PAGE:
Du (a review)

This was half a movie so I’m only going to give it half a review.

We headed out to the cinema again last night to catch Denis Villeneuve’s new Dune remake on the big screen.

Now, I’m one of those people who was fine with the ’80s Lynch / Smithee production (I was very happy to hear the orchestral rock riff in the background of at least one scene in this new movie, it feels right), and while I like Herbert’s book I don’t worship it, and I also liked his son’s books so I’m no kind of purist. I’m fairly easy to please. I believe I’ve explained enough times the level on which I enjoy movies. It’s equal parts impossibly shallow and insanely setting-oriented.

So when I say there was enough world in this to make me incredibly happy it got made, but there wasn’t enough story in it to be anything but frustrating beyond my spoiled-rotten ability to bear it, you might have an inkling of what I’m babbling about.

Here’s a picture of Stilgar and some other people standing still while wearing stillsuits. I don’t know. Half a review, remember?
Fun Dune fact #1: Paul Atreides [editor’s note: I am reminded by my nerdy friend Veronica that it was in fact Paul’s son, Leto II] later takes a massive dose of spice and turns into a human / sandworm hybrid and becomes God-Emperor of the Imperium. We are unlikely to see this on the big screen but I’ve been wrong before and oh boy do I hope I’m wrong this time.

Yes, this was a work of absolute art. It’s faithful to the book although it’s been a while since I re-read the books so I’m willing to bow to more fervent readers on this one. It was visually amazing and fun to watch. And we just about get to the part where Paul and Jessica escape Harkonnen cutthroats and get to the Fremen sietch for the first time before the fucking movie just fucking stops. And I don’t care if that’s a spoiler, you need to fucking know this is only half a movie and the other half might not even get made.

Although it probably will. I know I’m doing my part to pay for it, and I’ll definitely go and see it if and when it ever appears. I don’t know why this is a caption instead of a paragraph but maybe it will make sense when the review is actually completed? Either way, you probably read this in Drax’s voice so that’s something.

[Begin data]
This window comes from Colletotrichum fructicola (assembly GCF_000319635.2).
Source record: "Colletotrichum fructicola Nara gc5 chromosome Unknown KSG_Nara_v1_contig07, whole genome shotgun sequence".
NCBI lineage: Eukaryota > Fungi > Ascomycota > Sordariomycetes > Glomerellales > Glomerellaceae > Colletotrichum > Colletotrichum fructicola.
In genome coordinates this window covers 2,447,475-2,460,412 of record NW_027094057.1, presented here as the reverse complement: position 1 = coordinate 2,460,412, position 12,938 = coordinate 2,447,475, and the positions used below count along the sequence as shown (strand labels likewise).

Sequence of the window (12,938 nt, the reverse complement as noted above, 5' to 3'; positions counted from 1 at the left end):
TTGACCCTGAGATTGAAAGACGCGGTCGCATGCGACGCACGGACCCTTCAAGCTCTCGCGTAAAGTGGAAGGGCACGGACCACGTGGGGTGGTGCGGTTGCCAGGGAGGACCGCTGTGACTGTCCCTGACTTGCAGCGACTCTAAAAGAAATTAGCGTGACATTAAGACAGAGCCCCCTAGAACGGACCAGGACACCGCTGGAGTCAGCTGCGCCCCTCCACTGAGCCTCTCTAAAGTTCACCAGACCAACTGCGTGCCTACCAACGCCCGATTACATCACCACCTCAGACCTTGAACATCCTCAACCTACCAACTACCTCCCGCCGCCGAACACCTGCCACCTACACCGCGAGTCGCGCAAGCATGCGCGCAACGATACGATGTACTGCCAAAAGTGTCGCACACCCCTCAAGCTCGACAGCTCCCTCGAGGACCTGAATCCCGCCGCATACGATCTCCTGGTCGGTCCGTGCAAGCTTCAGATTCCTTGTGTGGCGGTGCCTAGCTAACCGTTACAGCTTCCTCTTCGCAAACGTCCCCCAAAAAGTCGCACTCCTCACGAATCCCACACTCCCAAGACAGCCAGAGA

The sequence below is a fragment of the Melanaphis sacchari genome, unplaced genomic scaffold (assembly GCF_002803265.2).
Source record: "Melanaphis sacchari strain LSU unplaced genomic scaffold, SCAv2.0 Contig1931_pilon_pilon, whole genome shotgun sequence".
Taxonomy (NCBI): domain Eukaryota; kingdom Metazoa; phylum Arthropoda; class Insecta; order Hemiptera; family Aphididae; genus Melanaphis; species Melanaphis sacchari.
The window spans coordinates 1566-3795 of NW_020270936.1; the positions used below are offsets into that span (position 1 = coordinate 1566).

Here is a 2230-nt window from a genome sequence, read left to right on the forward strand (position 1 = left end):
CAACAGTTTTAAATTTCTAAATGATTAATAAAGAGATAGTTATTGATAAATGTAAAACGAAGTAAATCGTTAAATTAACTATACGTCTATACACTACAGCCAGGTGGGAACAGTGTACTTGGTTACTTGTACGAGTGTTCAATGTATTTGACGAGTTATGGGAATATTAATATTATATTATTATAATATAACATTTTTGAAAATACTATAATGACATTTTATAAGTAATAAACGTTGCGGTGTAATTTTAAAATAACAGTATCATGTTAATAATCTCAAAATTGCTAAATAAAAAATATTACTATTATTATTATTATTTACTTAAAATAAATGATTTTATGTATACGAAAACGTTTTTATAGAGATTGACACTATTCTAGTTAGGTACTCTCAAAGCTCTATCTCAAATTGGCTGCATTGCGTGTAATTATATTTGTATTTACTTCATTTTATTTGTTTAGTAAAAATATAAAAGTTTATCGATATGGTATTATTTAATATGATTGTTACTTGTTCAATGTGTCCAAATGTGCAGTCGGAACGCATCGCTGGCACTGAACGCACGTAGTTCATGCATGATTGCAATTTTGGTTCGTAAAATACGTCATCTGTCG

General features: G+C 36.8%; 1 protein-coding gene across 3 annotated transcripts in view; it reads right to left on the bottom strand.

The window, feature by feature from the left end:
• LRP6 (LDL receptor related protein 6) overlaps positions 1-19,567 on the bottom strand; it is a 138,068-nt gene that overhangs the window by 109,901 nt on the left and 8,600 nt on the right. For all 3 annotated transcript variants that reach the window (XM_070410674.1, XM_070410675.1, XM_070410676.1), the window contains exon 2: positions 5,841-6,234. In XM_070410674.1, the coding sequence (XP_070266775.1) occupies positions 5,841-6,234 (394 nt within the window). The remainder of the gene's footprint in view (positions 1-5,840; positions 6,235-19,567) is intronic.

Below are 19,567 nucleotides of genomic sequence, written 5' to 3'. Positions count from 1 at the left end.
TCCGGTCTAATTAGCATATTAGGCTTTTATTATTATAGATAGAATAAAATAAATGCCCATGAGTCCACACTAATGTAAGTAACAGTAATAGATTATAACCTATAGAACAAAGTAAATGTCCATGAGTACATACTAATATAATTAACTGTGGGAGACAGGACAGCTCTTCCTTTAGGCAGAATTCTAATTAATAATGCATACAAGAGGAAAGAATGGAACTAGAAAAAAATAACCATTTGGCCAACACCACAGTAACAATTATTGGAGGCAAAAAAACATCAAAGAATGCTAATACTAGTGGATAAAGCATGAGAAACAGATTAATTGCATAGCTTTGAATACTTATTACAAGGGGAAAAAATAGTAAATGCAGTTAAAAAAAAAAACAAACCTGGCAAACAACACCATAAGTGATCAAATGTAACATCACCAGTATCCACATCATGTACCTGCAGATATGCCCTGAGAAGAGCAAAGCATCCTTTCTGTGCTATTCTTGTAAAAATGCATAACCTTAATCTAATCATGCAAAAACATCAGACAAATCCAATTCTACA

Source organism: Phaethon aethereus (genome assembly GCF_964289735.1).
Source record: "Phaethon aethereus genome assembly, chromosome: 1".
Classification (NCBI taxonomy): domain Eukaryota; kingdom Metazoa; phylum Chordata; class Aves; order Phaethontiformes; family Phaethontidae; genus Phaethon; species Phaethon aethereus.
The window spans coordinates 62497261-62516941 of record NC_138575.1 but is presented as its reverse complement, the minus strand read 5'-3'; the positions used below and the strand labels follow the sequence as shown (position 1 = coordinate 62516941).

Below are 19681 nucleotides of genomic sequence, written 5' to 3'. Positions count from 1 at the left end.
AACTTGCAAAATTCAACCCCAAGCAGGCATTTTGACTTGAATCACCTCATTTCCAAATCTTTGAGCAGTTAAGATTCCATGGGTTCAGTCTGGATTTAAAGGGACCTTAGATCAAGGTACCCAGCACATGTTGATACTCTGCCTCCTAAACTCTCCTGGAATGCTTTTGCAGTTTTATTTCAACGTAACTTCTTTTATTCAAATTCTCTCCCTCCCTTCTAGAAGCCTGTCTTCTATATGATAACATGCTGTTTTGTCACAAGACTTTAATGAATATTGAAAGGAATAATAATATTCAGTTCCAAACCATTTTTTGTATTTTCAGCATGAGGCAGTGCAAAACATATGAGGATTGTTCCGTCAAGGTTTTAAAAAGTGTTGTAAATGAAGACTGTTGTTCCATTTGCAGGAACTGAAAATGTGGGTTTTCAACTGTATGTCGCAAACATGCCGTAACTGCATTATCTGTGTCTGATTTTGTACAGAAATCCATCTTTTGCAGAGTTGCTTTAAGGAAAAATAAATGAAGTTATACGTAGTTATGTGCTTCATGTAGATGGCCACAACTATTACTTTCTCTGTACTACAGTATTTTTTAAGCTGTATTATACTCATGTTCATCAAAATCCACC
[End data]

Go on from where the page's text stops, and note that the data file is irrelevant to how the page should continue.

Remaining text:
Fun Dune fact #2: Even Frank Herbert mispronounces “Harkonnen”, which I guess means I (and the ’80s movie from which I believe I got the pronunciation in the first place) are wrong but that doesn’t stop me from fucking hating the way they pronounce it in this movie.

So by all means, support this movie. Ambitious work like this should be rewarded, and it is absolutely beautiful. And I may be able to pick out a proper story arc on a second viewing, I don’t know. Mrs. Hatboy seemed satisfied that the journey of Paul Atreides had a clear path and ended at an important crossroads, so I will concede to her wisdom. And I know I’m exhibiting spoiled-audience crappiness here and demanding instant gratification. But … look, as long as they make the second part of the movie, it’ll be fine.

I’d still have preferred to watch five-and-a-half hours of complete story rather than the almost-three-hours of stunningly gorgeous prologue that we got. But I am definitely going to be in a minority with that take.

Speaking of stunningly gorgeous … fun Dune fact #3: Paul was supposed to be a girl so (s)he could marry Sting (I mean Feyd-Rautha Harkonnen). But Jessica loved Leto so much she gave him a son instead. I suspect Sting would have shrugged and made the best of it.

This movie is a beautiful piece of art that deserves to be encouraged. I’m perfectly happy throwing money and support at it. But part of what annoys me about this whole thing is, when Luc Besson made Valerian, he knew his movie had to be a proper narrative with a beginning, middle and end, and so he was forced to make a butchered mess of a much bigger story for the sake of getting it out there. And it failed, and we can only hope that failure didn’t completely and finally poison that particular creative branch.

But how amazing could he have made it, if he’d gone this way with it and just created a lovely, incomplete tapestry and gone “here it is, if it makes enough money maybe I’ll finish it”? Imagine that in a French accent. There you go.